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Civil War Poetry and Prose

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Walt Whitman experienced the agonies of the Civil War firsthand, working, in his forties, as a dedicated volunteer throughout the conflict in Washington's overcrowded, understaffed military hospitals. This superb selection of his poems, letters, and prose from the war years, filled with the sights and sounds of war and its ugly aftermath, express a vast and powerful range Walt Whitman experienced the agonies of the Civil War firsthand, working, in his forties, as a dedicated volunteer throughout the conflict in Washington's overcrowded, understaffed military hospitals. This superb selection of his poems, letters, and prose from the war years, filled with the sights and sounds of war and its ugly aftermath, express a vast and powerful range of emotions. Among the poems include here, first published in Drum-Taps (1865) and Sequel to Drum-Taps (1866), are a number of Whitman's most famous works: "O Captain! My Captain!" "The Wound-Dresser," "When Lilacs Last in the Dooryard Bloom'd," and "Come Up from the Fields, Father." The letters and prose selections, including Whitman's musings on the publication of his works, on the wounded men he tended, and his impressions of Lincoln traveling about the city of Washington, offer keen insights into an extraordinary era in American history.


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Walt Whitman experienced the agonies of the Civil War firsthand, working, in his forties, as a dedicated volunteer throughout the conflict in Washington's overcrowded, understaffed military hospitals. This superb selection of his poems, letters, and prose from the war years, filled with the sights and sounds of war and its ugly aftermath, express a vast and powerful range Walt Whitman experienced the agonies of the Civil War firsthand, working, in his forties, as a dedicated volunteer throughout the conflict in Washington's overcrowded, understaffed military hospitals. This superb selection of his poems, letters, and prose from the war years, filled with the sights and sounds of war and its ugly aftermath, express a vast and powerful range of emotions. Among the poems include here, first published in Drum-Taps (1865) and Sequel to Drum-Taps (1866), are a number of Whitman's most famous works: "O Captain! My Captain!" "The Wound-Dresser," "When Lilacs Last in the Dooryard Bloom'd," and "Come Up from the Fields, Father." The letters and prose selections, including Whitman's musings on the publication of his works, on the wounded men he tended, and his impressions of Lincoln traveling about the city of Washington, offer keen insights into an extraordinary era in American history.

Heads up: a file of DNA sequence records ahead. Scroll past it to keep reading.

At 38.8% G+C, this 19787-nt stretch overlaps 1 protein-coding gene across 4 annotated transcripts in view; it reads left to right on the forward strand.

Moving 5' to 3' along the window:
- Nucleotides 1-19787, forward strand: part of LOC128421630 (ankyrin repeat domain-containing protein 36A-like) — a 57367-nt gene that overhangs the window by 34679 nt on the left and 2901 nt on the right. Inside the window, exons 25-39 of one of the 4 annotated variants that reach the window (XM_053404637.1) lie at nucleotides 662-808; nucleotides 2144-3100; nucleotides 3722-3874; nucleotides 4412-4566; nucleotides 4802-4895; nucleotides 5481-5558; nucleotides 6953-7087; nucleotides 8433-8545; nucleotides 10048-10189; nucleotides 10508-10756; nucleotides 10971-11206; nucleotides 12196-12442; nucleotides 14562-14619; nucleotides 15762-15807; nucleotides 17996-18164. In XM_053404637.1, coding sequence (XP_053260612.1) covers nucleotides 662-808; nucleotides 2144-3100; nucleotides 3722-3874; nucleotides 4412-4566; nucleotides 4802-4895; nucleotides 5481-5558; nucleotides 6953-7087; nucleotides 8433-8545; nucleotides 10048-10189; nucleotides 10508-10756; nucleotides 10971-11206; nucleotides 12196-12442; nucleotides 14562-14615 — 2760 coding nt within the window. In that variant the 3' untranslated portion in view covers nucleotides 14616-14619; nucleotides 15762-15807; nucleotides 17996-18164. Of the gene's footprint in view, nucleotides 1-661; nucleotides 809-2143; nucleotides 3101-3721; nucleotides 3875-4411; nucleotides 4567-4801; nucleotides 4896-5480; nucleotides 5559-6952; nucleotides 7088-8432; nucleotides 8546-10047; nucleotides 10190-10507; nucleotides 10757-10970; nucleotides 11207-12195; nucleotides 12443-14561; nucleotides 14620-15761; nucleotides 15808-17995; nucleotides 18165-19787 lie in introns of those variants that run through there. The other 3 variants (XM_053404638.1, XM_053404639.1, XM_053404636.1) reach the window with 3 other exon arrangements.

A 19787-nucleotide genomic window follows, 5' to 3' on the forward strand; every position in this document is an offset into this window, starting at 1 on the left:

30 review for Civil War Poetry and Prose

  1. 4 out of 5

    Ayne Ray

    Whitman experienced the Civil War in several ways, including serving as a volunteer hospital aide in Washington, touring battlefields, and searching for his brother, George, reported to be wounded in action. The impact of the war on the author was profound, and this collection of writings illustrates the horror, loneliness, and anguish of warfare as seen through the eyes of one of our greatest poets.

  2. 4 out of 5

    Melly

    I'm not big on poetry, but this was on my shelf. I enjoyed the prose ( journal entries and letters) for more.

  3. 5 out of 5

    Julie

    Whitman's poetry style is not a favorite of mine, but you can not discount his passion. And, even if poetry's not your bag and you're not a Whitman fan, I bet you can't read the tribute poems to Abraham Lincoln without a hankie in your hand. But, aside from the Civil War poetry here, the second section of this little book is comprised of Whitman's journal entries and letters he wrote during the war. These are first-hand accounts of the war, stories from the make-shift hospitals and the recountin Whitman's poetry style is not a favorite of mine, but you can not discount his passion. And, even if poetry's not your bag and you're not a Whitman fan, I bet you can't read the tribute poems to Abraham Lincoln without a hankie in your hand. But, aside from the Civil War poetry here, the second section of this little book is comprised of Whitman's journal entries and letters he wrote during the war. These are first-hand accounts of the war, stories from the make-shift hospitals and the recounting of Lincoln's assassination (Whitman actually saw the President regularly and was in town when it happened). I could not put down his journal entries, and I was incredibly moved by his personal contribution to history.